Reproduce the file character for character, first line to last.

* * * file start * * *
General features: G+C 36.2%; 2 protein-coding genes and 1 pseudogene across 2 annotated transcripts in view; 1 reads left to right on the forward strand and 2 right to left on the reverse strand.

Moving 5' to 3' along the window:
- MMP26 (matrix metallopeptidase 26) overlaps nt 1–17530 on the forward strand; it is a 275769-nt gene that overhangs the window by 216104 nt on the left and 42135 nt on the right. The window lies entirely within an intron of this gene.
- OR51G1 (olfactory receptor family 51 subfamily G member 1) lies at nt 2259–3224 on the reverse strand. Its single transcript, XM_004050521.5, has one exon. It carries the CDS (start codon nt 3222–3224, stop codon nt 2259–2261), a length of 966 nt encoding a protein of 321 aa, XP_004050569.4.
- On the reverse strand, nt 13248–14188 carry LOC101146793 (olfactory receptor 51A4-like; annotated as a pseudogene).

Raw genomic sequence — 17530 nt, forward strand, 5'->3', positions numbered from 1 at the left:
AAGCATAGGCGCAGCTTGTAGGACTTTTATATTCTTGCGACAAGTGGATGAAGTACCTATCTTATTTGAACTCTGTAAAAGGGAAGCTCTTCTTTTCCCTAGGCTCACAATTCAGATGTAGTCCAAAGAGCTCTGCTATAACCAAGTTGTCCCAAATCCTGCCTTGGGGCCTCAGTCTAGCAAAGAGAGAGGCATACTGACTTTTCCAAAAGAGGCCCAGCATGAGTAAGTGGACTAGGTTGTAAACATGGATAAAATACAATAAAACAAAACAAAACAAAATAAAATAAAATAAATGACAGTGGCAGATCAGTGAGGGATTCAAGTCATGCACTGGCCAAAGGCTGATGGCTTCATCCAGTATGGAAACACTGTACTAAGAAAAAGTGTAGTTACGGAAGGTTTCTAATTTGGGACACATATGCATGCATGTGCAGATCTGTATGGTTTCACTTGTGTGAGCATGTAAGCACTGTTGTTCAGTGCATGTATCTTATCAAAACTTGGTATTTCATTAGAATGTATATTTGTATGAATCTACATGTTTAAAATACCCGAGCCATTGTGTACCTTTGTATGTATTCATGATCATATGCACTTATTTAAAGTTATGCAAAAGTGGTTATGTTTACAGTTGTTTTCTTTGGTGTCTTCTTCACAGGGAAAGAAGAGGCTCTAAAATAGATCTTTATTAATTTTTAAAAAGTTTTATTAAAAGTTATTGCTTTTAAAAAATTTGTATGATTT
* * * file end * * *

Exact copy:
General features: G+C 36.2%; 2 protein-coding genes and 1 pseudogene across 2 annotated transcripts in view; 1 reads left to right on the forward strand and 2 right to left on the reverse strand.

Moving 5' to 3' along the window:
- MMP26 (matrix metallopeptidase 26) overlaps nt 1–17530 on the forward strand; it is a 275769-nt gene that overhangs the window by 216104 nt on the left and 42135 nt on the right. The window lies entirely within an intron of this gene.
- OR51G1 (olfactory receptor family 51 subfamily G member 1) lies at nt 2259–3224 on the reverse strand. Its single transcript, XM_004050521.5, has one exon. It carries the CDS (start codon nt 3222–3224, stop codon nt 2259–2261), a length of 966 nt encoding a protein of 321 aa, XP_004050569.4.
- On the reverse strand, nt 13248–14188 carry LOC101146793 (olfactory receptor 51A4-like; annotated as a pseudogene).

Raw genomic sequence — 17530 nt, forward strand, 5'->3', positions numbered from 1 at the left:
AAGCATAGGCGCAGCTTGTAGGACTTTTATATTCTTGCGACAAGTGGATGAAGTACCTATCTTATTTGAACTCTGTAAAAGGGAAGCTCTTCTTTTCCCTAGGCTCACAATTCAGATGTAGTCCAAAGAGCTCTGCTATAACCAAGTTGTCCCAAATCCTGCCTTGGGGCCTCAGTCTAGCAAAGAGAGAGGCATACTGACTTTTCCAAAAGAGGCCCAGCATGAGTAAGTGGACTAGGTTGTAAACATGGATAAAATACAATAAAACAAAACAAAACAAAATAAAATAAAATAAATGACAGTGGCAGATCAGTGAGGGATTCAAGTCATGCACTGGCCAAAGGCTGATGGCTTCATCCAGTATGGAAACACTGTACTAAGAAAAAGTGTAGTTACGGAAGGTTTCTAATTTGGGACACATATGCATGCATGTGCAGATCTGTATGGTTTCACTTGTGTGAGCATGTAAGCACTGTTGTTCAGTGCATGTATCTTATCAAAACTTGGTATTTCATTAGAATGTATATTTGTATGAATCTACATGTTTAAAATACCCGAGCCATTGTGTACCTTTGTATGTATTCATGATCATATGCACTTATTTAAAGTTATGCAAAAGTGGTTATGTTTACAGTTGTTTTCTTTGGTGTCTTCTTCACAGGGAAAGAAGAGGCTCTAAAATAGATCTTTATTAATTTTTAAAAAGTTTTATTAAAAGTTATTGCTTTTAAAAAATTTGTATGATTT